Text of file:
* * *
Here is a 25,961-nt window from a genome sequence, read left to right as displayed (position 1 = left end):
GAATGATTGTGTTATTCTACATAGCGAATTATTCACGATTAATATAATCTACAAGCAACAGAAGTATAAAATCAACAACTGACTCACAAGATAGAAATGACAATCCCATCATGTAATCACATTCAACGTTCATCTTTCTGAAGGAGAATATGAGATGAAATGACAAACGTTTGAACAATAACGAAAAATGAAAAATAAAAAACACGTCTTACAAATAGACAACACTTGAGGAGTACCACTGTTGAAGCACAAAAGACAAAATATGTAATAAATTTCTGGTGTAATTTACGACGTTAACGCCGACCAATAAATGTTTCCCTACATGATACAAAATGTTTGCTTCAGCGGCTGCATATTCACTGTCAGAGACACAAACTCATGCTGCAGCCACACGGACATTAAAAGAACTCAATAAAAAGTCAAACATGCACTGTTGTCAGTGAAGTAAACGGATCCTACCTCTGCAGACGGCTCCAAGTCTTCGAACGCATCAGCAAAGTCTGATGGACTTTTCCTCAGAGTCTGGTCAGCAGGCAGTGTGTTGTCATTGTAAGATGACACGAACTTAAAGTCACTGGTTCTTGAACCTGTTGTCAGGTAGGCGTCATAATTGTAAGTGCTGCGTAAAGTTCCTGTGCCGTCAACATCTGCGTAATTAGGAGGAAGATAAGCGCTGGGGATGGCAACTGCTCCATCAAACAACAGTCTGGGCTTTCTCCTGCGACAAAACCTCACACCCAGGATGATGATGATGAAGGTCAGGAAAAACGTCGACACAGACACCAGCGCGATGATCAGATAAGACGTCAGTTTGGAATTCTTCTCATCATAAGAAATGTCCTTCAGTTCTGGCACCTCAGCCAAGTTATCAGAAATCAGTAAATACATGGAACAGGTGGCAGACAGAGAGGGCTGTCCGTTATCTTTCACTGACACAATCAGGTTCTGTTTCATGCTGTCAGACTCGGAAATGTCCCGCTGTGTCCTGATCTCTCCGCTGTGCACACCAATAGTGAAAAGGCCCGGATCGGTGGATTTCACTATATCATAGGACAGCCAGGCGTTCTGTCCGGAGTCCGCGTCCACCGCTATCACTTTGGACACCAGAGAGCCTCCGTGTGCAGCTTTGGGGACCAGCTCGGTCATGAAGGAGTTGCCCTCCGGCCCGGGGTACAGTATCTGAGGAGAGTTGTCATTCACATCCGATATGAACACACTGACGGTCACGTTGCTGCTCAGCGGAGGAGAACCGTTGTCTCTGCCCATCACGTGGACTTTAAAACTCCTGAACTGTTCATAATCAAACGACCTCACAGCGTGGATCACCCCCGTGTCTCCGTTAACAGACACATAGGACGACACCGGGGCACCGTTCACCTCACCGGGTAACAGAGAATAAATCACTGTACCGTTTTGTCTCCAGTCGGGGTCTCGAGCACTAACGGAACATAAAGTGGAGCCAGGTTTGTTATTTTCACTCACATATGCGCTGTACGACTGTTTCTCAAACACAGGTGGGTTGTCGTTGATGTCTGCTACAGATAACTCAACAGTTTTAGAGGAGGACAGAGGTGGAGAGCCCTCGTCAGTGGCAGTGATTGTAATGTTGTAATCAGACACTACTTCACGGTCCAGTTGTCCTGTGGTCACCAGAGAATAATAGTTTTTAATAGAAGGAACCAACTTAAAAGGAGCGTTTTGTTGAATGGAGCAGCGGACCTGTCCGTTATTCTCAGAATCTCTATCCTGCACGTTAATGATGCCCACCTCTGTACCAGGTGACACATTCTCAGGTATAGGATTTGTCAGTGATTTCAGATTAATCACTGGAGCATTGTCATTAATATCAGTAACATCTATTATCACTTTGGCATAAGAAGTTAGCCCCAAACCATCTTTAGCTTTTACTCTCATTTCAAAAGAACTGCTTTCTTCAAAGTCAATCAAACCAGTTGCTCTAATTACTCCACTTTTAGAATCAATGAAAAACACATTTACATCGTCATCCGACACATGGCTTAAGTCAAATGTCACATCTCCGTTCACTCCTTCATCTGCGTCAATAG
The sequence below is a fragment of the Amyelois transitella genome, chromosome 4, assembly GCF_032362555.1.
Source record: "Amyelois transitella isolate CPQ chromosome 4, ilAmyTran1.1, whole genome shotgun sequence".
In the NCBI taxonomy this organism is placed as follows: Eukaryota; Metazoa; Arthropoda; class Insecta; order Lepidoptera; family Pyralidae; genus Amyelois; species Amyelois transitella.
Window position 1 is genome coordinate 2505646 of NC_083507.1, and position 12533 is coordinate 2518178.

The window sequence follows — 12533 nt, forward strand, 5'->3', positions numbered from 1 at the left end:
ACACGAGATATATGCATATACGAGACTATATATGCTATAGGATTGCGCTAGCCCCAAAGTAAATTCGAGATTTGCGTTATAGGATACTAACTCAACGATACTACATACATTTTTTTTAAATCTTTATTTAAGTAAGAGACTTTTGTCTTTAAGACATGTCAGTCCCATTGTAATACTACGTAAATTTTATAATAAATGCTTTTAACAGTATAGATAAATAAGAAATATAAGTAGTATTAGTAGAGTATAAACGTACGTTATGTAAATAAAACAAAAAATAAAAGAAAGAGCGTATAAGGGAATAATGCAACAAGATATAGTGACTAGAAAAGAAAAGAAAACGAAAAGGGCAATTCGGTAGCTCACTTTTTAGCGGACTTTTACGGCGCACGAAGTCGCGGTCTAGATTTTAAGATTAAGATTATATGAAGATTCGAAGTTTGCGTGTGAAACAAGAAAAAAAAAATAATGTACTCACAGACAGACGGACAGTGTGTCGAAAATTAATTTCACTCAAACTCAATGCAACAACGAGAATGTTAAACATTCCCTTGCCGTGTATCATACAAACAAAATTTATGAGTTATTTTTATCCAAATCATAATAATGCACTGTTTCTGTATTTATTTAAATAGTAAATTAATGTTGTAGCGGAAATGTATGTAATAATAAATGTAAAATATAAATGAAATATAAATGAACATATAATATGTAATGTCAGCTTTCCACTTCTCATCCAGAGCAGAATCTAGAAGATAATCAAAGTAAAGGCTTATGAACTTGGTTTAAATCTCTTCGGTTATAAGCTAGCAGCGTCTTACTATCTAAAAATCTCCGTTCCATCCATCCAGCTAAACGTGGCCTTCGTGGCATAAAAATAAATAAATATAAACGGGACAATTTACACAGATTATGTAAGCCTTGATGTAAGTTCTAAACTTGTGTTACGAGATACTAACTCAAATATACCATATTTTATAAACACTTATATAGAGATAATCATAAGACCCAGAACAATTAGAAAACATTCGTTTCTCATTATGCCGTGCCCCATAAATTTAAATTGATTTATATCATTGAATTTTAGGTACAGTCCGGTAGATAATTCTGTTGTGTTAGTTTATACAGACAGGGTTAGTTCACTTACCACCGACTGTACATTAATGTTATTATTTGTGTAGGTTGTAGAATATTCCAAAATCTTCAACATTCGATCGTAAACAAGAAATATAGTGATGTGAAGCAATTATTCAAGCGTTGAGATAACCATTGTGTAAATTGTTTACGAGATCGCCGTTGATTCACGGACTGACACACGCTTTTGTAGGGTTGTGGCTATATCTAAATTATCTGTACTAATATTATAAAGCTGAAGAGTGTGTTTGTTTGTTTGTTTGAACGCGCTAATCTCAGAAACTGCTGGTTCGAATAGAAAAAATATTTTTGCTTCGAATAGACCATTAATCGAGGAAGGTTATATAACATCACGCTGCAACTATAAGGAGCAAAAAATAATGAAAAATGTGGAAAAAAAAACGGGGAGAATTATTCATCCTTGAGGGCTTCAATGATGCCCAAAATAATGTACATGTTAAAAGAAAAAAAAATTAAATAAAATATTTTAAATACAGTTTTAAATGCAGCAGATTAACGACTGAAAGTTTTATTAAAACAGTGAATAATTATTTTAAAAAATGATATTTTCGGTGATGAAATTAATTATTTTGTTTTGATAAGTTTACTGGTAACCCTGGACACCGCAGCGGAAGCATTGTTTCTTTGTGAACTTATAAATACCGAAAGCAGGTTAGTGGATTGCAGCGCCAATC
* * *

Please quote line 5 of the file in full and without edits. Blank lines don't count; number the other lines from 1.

In the NCBI taxonomy this organism is placed as follows: Eukaryota; Metazoa; Arthropoda; class Insecta; order Lepidoptera; family Pyralidae; genus Amyelois; species Amyelois transitella.